Then we can combine the results of the two phases into a single TimeFrame.

Here's the slope function we'll use:

In [6]:
def slope_func(state, t, system):
    """Computes the derivatives of the state variables.
    state: State object
    t: time
    system: System object 
    returns: sequence of derivatives
    theta, omega = state
    radius_disk, force = system.radius_disk, system.force
    torque_friction, I = system.torque_friction, system.I
    torque = radius_disk * force - torque_friction
    alpha = torque / I
    return omega, alpha

As always, we'll test the slope function before running the simulation.

In [7]:
slope_func(system1.init, 0, system1)

Here's an event function that stops the simulation when theta reaches theta_end.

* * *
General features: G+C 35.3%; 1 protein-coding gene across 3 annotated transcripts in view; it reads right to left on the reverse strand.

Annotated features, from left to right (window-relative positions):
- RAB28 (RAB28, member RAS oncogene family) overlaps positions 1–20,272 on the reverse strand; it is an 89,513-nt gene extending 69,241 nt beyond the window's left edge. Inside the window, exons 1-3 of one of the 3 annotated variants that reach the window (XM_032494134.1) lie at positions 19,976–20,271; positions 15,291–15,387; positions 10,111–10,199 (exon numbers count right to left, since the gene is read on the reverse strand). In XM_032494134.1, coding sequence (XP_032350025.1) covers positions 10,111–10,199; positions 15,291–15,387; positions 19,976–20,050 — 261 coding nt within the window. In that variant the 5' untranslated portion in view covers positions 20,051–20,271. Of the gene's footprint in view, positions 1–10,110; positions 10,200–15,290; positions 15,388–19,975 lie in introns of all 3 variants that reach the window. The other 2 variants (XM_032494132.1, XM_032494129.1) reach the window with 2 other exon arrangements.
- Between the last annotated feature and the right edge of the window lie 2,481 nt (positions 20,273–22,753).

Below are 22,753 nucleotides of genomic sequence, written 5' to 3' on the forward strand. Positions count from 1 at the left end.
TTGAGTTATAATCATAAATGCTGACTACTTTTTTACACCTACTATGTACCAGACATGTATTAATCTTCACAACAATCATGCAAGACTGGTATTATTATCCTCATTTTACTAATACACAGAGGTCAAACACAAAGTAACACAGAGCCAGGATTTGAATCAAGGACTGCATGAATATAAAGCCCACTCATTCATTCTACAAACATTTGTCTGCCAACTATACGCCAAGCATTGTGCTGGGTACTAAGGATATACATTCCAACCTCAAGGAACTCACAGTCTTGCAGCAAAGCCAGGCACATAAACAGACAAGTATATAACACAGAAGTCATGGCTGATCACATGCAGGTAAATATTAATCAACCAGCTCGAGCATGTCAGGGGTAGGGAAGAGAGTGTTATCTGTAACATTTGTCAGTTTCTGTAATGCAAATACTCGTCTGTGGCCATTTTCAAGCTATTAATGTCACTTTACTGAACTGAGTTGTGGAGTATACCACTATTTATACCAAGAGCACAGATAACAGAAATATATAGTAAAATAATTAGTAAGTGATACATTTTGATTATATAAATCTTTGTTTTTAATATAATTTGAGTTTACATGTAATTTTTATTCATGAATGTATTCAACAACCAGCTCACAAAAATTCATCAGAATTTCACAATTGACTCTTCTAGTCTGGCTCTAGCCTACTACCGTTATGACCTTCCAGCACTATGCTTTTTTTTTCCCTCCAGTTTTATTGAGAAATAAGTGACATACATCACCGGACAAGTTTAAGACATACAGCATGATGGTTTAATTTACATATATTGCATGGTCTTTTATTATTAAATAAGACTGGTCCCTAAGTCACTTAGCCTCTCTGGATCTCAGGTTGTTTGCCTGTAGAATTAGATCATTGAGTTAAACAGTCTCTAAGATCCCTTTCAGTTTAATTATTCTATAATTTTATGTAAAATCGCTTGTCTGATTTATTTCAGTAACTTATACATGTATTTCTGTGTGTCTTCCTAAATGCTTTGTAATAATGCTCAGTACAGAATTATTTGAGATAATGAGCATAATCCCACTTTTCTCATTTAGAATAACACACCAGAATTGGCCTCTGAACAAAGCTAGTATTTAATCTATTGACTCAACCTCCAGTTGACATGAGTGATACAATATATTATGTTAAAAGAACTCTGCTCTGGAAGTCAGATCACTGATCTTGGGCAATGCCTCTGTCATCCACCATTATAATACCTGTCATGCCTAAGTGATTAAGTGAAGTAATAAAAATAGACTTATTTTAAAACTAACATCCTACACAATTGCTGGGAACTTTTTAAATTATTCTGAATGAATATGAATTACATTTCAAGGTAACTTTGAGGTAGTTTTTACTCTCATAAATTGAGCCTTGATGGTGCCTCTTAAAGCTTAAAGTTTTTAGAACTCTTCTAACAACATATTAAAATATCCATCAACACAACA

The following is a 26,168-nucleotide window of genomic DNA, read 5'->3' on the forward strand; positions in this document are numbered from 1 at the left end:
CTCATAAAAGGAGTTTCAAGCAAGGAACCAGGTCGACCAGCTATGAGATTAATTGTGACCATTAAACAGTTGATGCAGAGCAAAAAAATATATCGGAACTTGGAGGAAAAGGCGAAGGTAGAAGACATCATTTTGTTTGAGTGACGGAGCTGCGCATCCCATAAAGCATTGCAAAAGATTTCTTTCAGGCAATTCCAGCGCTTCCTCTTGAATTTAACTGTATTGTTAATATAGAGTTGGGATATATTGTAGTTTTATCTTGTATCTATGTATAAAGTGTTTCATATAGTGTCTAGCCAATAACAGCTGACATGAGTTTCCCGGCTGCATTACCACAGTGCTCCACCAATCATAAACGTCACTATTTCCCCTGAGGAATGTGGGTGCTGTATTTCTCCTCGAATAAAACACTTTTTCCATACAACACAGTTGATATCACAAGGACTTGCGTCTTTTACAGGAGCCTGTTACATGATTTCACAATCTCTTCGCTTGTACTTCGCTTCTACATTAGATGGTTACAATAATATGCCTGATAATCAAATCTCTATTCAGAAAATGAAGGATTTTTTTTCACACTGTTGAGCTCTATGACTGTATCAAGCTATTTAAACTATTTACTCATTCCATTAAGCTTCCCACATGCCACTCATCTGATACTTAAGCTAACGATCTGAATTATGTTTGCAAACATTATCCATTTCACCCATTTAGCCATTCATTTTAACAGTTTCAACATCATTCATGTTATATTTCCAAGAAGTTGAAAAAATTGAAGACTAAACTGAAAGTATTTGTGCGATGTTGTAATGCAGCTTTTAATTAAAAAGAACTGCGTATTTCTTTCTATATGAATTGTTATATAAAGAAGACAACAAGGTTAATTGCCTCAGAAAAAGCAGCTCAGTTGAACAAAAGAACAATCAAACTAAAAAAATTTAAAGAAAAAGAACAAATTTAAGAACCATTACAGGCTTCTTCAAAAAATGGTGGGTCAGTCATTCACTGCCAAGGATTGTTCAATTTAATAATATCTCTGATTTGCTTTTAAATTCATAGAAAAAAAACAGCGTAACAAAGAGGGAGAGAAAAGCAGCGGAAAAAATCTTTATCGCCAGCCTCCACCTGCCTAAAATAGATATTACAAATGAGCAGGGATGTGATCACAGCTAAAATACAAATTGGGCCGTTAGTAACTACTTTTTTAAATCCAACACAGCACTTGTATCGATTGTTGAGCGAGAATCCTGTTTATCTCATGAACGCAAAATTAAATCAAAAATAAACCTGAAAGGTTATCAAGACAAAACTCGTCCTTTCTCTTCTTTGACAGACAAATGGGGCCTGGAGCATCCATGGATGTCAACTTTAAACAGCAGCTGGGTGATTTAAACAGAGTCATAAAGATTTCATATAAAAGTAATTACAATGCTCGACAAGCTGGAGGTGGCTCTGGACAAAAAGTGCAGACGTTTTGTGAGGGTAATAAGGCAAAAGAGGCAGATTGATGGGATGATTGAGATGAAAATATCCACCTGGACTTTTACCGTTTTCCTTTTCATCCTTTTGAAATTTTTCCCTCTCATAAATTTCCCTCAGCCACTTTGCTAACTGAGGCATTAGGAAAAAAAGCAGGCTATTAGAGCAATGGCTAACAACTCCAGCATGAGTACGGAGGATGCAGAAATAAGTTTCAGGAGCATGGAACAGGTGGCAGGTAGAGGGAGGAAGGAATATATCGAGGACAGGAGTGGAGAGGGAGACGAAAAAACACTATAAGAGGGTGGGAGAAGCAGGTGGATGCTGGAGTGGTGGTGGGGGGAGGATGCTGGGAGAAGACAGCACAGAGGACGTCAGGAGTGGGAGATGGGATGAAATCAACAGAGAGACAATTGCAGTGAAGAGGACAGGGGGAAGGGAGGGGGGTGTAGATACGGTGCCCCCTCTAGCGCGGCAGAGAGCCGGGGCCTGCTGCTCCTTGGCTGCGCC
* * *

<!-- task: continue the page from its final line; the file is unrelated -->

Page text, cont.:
In [8]:
def event_func1(state, t, system):
    """Stops when theta reaches theta_end.
    state: State object
    t: time
    system: System object 
    returns: difference from target
    theta, omega = state
    return theta - system.theta_end

In [9]:
event_func1(system1.init, 0, system1)

Now we can run the first phase.

In [10]:
results1, details1 = run_ode_solver(system1, slope_func, events=event_func1)

And look at the results.

In [11]:

Phase 2

Before we run the second phase, we have to extract the final time and state of the first phase.

In [12]:
t_0 = results1.last_label() * s

And make an initial State object for Phase 2.

In [13]:
init2 = results1.last_row()

And a new System object with zero force.

In [14]:
system2 = System(system1, t_0=t_0, init=init2, force=0*N)

Here's an event function that stops when angular velocity is 0.

In [15]:
def event_func2(state, t, system):